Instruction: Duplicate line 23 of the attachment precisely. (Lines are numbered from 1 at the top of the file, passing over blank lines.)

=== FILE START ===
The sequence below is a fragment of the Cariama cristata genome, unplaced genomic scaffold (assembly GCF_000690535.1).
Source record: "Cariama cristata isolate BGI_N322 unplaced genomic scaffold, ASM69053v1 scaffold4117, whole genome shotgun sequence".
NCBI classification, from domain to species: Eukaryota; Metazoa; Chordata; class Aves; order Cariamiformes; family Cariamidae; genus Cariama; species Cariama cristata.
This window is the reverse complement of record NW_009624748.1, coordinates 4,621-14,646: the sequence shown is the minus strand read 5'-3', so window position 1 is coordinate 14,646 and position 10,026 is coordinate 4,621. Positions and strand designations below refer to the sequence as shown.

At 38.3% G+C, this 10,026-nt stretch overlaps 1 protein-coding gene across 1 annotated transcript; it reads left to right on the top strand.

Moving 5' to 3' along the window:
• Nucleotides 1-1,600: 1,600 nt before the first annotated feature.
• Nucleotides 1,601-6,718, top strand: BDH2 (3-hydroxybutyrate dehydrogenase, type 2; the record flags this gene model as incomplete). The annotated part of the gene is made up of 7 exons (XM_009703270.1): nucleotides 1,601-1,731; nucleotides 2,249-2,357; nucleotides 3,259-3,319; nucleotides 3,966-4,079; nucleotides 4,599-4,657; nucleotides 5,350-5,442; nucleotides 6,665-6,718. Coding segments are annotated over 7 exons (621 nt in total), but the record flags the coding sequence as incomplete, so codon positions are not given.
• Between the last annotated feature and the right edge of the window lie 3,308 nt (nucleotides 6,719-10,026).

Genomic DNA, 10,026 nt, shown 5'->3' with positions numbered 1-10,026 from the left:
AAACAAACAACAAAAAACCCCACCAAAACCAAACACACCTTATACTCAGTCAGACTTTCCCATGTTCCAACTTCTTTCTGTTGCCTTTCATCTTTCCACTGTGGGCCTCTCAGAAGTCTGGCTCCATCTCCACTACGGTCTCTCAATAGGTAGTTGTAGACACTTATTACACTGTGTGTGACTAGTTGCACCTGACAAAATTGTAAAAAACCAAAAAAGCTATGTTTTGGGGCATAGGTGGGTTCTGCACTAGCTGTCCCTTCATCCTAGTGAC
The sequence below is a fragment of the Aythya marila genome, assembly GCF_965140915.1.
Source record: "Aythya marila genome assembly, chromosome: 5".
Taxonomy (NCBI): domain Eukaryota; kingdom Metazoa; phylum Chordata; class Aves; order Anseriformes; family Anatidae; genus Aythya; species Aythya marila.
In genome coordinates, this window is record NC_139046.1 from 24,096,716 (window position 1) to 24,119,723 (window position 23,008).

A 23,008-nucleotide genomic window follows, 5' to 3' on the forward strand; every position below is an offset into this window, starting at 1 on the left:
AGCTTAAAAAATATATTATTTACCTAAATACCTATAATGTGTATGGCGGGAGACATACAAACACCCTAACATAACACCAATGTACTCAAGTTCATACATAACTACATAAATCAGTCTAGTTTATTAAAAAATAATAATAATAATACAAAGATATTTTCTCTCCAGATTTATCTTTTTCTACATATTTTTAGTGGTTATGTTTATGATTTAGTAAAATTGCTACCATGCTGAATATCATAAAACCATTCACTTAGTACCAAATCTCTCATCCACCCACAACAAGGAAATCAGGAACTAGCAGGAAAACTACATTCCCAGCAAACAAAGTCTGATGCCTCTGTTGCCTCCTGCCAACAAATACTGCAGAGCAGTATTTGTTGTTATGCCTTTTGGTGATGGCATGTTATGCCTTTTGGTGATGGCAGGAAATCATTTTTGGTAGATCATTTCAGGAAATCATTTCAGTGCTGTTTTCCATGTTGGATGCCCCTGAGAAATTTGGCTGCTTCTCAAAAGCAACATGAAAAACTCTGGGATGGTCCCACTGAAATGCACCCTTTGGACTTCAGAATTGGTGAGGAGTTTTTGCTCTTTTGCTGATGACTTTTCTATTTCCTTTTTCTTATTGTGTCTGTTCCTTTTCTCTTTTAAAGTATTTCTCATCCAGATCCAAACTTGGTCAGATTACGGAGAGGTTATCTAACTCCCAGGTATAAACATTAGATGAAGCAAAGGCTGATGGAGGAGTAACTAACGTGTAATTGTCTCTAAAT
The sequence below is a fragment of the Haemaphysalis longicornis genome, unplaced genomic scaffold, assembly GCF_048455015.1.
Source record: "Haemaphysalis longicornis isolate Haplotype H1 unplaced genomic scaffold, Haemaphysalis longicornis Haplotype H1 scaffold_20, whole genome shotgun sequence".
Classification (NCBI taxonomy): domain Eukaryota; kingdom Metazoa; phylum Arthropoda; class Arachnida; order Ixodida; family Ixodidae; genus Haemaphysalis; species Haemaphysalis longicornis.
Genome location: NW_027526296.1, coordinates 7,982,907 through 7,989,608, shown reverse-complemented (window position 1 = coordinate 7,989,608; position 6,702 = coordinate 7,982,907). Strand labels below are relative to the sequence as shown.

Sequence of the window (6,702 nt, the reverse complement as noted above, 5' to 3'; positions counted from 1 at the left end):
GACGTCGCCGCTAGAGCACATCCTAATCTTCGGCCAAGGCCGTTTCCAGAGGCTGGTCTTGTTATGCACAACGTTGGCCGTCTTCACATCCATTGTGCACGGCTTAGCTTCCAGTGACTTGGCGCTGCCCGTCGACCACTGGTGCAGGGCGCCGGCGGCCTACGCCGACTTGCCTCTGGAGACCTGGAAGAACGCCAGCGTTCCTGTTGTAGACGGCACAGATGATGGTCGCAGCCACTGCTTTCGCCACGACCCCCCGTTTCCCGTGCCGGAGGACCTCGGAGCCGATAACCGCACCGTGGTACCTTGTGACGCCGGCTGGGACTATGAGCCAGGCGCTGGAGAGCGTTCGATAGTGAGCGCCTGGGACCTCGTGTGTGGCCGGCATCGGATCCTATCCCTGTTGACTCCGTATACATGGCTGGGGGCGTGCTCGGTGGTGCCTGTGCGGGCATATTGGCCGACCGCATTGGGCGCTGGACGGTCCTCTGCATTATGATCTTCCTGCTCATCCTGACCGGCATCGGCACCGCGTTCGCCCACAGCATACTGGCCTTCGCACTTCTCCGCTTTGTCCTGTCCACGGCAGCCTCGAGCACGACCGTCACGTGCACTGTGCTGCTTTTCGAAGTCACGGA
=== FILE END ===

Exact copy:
GACGTCGCCGCTAGAGCACATCCTAATCTTCGGCCAAGGCCGTTTCCAGAGGCTGGTCTTGTTATGCACAACGTTGGCCGTCTTCACATCCATTGTGCACGGCTTAGCTTCCAGTGACTTGGCGCTGCCCGTCGACCACTGGTGCAGGGCGCCGGCGGCCTACGCCGACTTGCCTCTGGAGACCTGGAAGAACGCCAGCGTTCCTGTTGTAGACGGCACAGATGATGGTCGCAGCCACTGCTTTCGCCACGACCCCCCGTTTCCCGTGCCGGAGGACCTCGGAGCCGATAACCGCACCGTGGTACCTTGTGACGCCGGCTGGGACTATGAGCCAGGCGCTGGAGAGCGTTCGATAGTGAGCGCCTGGGACCTCGTGTGTGGCCGGCATCGGATCCTATCCCTGTTGACTCCGTATACATGGCTGGGGGCGTGCTCGGTGGTGCCTGTGCGGGCATATTGGCCGACCGCATTGGGCGCTGGACGGTCCTCTGCATTATGATCTTCCTGCTCATCCTGACCGGCATCGGCACCGCGTTCGCCCACAGCATACTGGCCTTCGCACTTCTCCGCTTTGTCCTGTCCACGGCAGCCTCGAGCACGACCGTCACGTGCACTGTGCTGCTTTTCGAAGTCACGGA